I read with interest the study on efficacy and tolerability of ropinirole, bupropion, and iron for the treatment of restless leg syndrome (RLS) reported by Vishwakarma et al. in October-December issue of 2016. The authors have rightly pointed out that the dopamine agonist, ropinirole is considered as the standard treatment of idiopathic RLS (beside pramipexole and rotigotine), at a dose ranging from 1.5 to 4.6 mg in the systematic review and meta-analysis by Aurora et al. Similar conclusions were reached in the meta-analysis by Scholz et al. There is only one randomized, placebo-controlled trial that found bupropion to be efficacious than placebo in RLS at 3 weeks but not at 6 weeks. Although iron therapy has been evaluated in six randomized-controlled trials, the meta-analysis by Trotti et al. found that the evidence is not sufficient to conclude that it is beneficial in RLS. In the current study, the authors have compared fixed-dose bupropion and combination of iron with folic acid, with ropinirole, which is the standard treatment available and acts as an active control. However, the authors have not specified whether this is a superiority or a noninferiority trial; the latter can be conducted with smaller sample sizes.

The authors have recruited 103 patients but presented the data for 90 patients. It is not clear whether the 13 dropouts received treatment and did not complete 6-week follow-up and at which stage they were lost. A CONSORT diagram depicting the flow of participants in the study is desirable, which improves the understanding of the results. Furthermore, in addition to completer analysis, an intention-to-treat analysis including all randomized patients would reduce the bias in reporting results. Furthermore, from the description, it is not clear about the process of randomization and the allocation concealment.
For the primary outcome, i.e., International Restless Legs Scale (IRLS) score, there were significant effect of time, which suggests improvement in all the three groups, and significant group × time interaction, suggesting differences in efficacy between the treatment groups. Post hoc comparison suggested ropinirole be more effective than bupropion and iron and folate combination as shown in of Vishwakarma et al. However, in the absence of control group, it was assumed that both bupropion and iron and folate combination were effective treatment in RLS. In reality, both treatment groups were neither superior nor equivalent to ropinirole, which is considered as standard treatment. In such situations, it is better to report the effect sizes of the differences with 95% confidence intervals and discuss the practical significance of the finding, i.e., reduction in IRLS scores. Furthermore, it was interesting to observe that ropinirole was effective at a dose of 0.5 mg/day, which is much lower than the recommended dose of 1.5–4.6 mg/day.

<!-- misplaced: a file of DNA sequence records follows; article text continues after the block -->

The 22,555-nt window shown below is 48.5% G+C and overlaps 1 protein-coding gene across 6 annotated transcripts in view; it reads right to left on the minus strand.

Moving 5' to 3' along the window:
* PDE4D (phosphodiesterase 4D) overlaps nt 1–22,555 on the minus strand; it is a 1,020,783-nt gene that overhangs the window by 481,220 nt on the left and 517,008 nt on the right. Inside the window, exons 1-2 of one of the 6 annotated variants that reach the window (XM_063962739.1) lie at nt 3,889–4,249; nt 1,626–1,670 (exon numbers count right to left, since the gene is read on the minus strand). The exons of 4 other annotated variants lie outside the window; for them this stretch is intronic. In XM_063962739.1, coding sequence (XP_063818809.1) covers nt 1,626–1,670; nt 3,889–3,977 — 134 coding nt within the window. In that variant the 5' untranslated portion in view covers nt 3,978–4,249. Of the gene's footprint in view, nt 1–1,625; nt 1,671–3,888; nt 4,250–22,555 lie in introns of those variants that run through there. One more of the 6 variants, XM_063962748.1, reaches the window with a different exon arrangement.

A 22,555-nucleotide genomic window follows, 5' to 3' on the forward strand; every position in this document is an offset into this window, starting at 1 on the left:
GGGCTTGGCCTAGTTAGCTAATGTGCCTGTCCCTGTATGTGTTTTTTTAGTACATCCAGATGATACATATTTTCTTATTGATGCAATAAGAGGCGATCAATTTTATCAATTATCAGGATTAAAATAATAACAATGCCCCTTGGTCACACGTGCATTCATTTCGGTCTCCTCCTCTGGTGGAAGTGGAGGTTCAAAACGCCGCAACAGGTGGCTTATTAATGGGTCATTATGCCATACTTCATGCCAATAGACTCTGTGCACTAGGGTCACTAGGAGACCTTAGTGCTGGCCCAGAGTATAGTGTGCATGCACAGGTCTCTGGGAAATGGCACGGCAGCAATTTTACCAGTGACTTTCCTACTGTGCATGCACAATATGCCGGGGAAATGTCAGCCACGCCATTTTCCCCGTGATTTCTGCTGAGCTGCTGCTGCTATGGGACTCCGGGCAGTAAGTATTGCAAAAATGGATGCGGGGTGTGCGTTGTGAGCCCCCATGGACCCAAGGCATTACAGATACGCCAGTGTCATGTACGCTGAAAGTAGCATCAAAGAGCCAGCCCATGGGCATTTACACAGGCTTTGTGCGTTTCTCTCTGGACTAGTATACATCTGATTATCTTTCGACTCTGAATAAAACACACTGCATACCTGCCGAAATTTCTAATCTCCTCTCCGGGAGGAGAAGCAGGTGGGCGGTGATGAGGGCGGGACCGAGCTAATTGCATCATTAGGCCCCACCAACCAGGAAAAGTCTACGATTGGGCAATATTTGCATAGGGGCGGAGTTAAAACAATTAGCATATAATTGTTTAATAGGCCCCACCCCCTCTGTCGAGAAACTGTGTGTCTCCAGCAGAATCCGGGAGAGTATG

Financial support and sponsorship
Nil.
Conflicts of interest
There are no conflicts of interest.

1. Vishwakarma K, Kalra J, Gupta R, Sharma M, Sharma T. A double-blind, randomized, controlled trial to compare the efficacy and tolerability of fixed doses of ropinirole, bupropion, and iron in treatment of restless legs syndrome (Willis-Ekbom disease). Ann Indian Acad Neurol 2016;19:472-7.
2. Aurora RN, Kristo DA, Bista SR, Rowley JA, Zak RS, Casey KR, et al. The treatment of restless legs syndrome and periodic limb movement disorder in adults – An update for 2012: Practice parameters with an evidence-based systematic review and meta-analyses: An American Academy of Sleep Medicine Clinical Practice Guideline. Sleep 2012;35:1039-62.
3. Scholz H, Trenkwalder C, Kohnen R, Riemann D, Kriston L, Hornyak M. Dopamine agonists for restless legs syndrome. Cochrane Database Syst Rev 2011;3:CD006009.
4. Bayard M, Bailey B, Acharya D, Ambreen F, Duggal S, Kaur T, et al. Bupropion and restless legs syndrome: A randomized controlled trial. J Am Board Fam Med 2011;24:422-8.
5. Trotti LM, Bhadriraju S, Becker LA. Iron for restless legs syndrome. Cochrane Database Syst Rev 2012;5:CD007834.
6. Vieta E, Cruz N. Head to head comparisons as an alternative to placebo-controlled trials. Eur Neuropsychopharmacol 2012;22:800-3.
7. Andrade C. Examination of participant flow in the CONSORT diagram can improve the understanding of the generalizability of study results. J Clin Psychiatry 2015;76:e1469-71.
8. Ranganathan P, Pramesh CS, Aggarwal R. Common pitfalls in statistical analysis: Intention-to-treat versus per-protocol analysis. Perspect Clin Res 2016;7:144-6.